As far as routing goes, it is a very bad idea to place multiple network interfaces with IPs of a single network (subnet). The routing table, which decides which interface to route the data through, reads the table line by line, thus – all traffic goes through a single interface of the batch (-> of the interfaces “living” on the same network). A common way of working around it is by using network teaming (Linux = bonding) to handle round-robin or active/passive of multiple interfaces on a single network, and that means that the interfaces are “bonded” into a single logical interface, which, then, has no routing issues whatsoever.
Having multiple network interfaces with IPs of the same network does not help with throughput, but does it increase redundancy? The simple answer is “no” – It does not. In Linux, when an interface is disconnected, it does not go down automatically (unlike Windows, for example), meaning that the routing table does not get updated with remaining interfaces. The traffic would still be targeted at that “dead” interface. Moreover – even if Linux did do that, this is a solution for a single type of a problem. What if someone changed the switch to have a different network VLAN on that particular (one of two or more) port? Link remains up, but communication doesn’t get anywhere.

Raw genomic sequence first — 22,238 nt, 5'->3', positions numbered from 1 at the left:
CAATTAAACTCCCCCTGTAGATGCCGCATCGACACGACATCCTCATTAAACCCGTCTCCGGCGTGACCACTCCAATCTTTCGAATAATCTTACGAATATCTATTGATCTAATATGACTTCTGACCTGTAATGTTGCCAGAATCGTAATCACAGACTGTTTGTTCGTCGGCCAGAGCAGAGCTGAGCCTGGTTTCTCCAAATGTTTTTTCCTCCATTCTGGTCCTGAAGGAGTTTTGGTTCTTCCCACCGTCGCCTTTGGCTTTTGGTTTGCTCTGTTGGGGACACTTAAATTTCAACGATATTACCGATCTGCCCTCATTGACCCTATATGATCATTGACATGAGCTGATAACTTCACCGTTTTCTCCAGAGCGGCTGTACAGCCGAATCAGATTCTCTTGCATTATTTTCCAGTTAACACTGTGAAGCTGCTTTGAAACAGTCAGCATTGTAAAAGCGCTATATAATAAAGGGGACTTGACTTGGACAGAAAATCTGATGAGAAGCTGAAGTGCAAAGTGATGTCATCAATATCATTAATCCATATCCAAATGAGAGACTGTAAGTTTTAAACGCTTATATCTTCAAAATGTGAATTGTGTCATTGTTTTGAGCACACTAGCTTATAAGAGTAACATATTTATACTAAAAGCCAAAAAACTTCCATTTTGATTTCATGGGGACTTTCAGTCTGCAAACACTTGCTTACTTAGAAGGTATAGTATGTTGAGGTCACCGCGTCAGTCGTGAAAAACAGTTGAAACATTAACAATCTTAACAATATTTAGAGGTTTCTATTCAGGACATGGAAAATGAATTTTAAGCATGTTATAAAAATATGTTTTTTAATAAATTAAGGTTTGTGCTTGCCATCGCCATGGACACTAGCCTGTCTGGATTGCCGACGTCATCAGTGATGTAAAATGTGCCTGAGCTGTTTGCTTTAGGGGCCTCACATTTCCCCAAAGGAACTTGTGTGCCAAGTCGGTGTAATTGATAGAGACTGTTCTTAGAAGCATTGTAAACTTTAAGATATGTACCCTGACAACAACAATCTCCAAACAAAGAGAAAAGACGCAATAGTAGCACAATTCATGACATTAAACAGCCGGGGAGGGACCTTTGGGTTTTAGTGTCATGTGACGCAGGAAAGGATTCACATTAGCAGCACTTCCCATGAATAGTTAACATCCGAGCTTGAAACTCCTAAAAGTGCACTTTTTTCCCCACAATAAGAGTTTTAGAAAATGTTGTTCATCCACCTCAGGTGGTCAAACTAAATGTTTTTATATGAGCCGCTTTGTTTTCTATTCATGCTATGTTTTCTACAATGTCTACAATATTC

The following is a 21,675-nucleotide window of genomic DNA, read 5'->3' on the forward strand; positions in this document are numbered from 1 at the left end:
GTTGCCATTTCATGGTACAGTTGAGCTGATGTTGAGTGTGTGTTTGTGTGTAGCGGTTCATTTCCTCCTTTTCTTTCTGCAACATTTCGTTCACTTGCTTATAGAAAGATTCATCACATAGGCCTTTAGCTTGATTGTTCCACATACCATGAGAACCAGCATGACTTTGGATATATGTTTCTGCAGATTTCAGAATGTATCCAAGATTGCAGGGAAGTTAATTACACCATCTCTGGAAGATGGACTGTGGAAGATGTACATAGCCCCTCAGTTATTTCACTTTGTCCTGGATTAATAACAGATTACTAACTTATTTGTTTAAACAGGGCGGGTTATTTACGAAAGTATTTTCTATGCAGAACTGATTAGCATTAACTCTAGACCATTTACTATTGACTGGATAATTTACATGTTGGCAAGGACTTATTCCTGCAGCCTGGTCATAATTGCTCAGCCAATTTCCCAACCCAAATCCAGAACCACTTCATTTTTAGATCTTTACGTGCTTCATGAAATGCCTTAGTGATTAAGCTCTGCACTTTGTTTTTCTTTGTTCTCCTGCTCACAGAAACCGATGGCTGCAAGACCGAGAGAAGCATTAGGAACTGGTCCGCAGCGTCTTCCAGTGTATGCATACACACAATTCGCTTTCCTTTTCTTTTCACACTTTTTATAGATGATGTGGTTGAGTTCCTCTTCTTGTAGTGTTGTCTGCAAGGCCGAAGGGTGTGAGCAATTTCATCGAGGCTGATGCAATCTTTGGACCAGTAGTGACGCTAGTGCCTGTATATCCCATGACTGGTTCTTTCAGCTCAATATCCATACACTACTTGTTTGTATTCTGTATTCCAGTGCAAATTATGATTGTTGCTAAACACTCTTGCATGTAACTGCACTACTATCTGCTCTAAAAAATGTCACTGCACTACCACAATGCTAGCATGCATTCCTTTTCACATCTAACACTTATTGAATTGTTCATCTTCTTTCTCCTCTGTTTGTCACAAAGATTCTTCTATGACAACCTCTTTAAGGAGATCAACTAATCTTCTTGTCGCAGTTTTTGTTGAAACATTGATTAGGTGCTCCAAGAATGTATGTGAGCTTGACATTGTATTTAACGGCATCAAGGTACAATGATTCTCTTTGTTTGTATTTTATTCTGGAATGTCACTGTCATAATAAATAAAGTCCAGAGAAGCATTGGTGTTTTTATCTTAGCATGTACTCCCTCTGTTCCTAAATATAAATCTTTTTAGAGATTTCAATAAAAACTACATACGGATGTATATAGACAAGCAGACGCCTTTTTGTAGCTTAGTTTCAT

These problems are more noticeable when the single network is an iSCSI network, and the system needs both multiple path access to the iSCSI storage, and redundancy becomes an issue, because iSCSI network is commonly – a critical network.
It is common to connect multiple iSCSI networks and not multiple ports on a single network, maintaining fabric-like separation of networks, and devices, where possible. However – this article will point at what to do if the network layout is not under your control and you need to place multiple network interfaces on the same physical network.
As mentioned before, the routing table will make sure that all your communication to that particular network go by the first routed network interface. However – the iSCSI daemon (open-iscsi) has the capability to bind to specific interfaces. To do so, you need to define an interface to iSCSI. Do so by running the command:
iscsiadm -m iface -I NIC_NAME –op=new
The name is user defined. I recommend using the same names used by the OS, like ‘eth5’ or ‘ib0’ or ‘eno1’ – to keep it simple. This is a declarative definition only. To actually bind the ‘iface’ to the real interface device, you need to run the following command:
iscsiadm -m iface -I NIC_NAME –op=update -n iface.hwaddress -v 00:AA:BB:CC:DD:EE
Use the real interface MAC address. Then you can discover and login to targets with the defined interfaces only:
iscsiadm -m discovery -t st -p TARGET_IP -I NIC1 -I NIC2
iscsiadm -m node -L all -I NIC1 -I NIC2
According to the documentations, this will require setting the sysctl net.ipv4.conf.default.rp_filter to 0.
This should do the trick, so now multipathing should show the right amount of paths.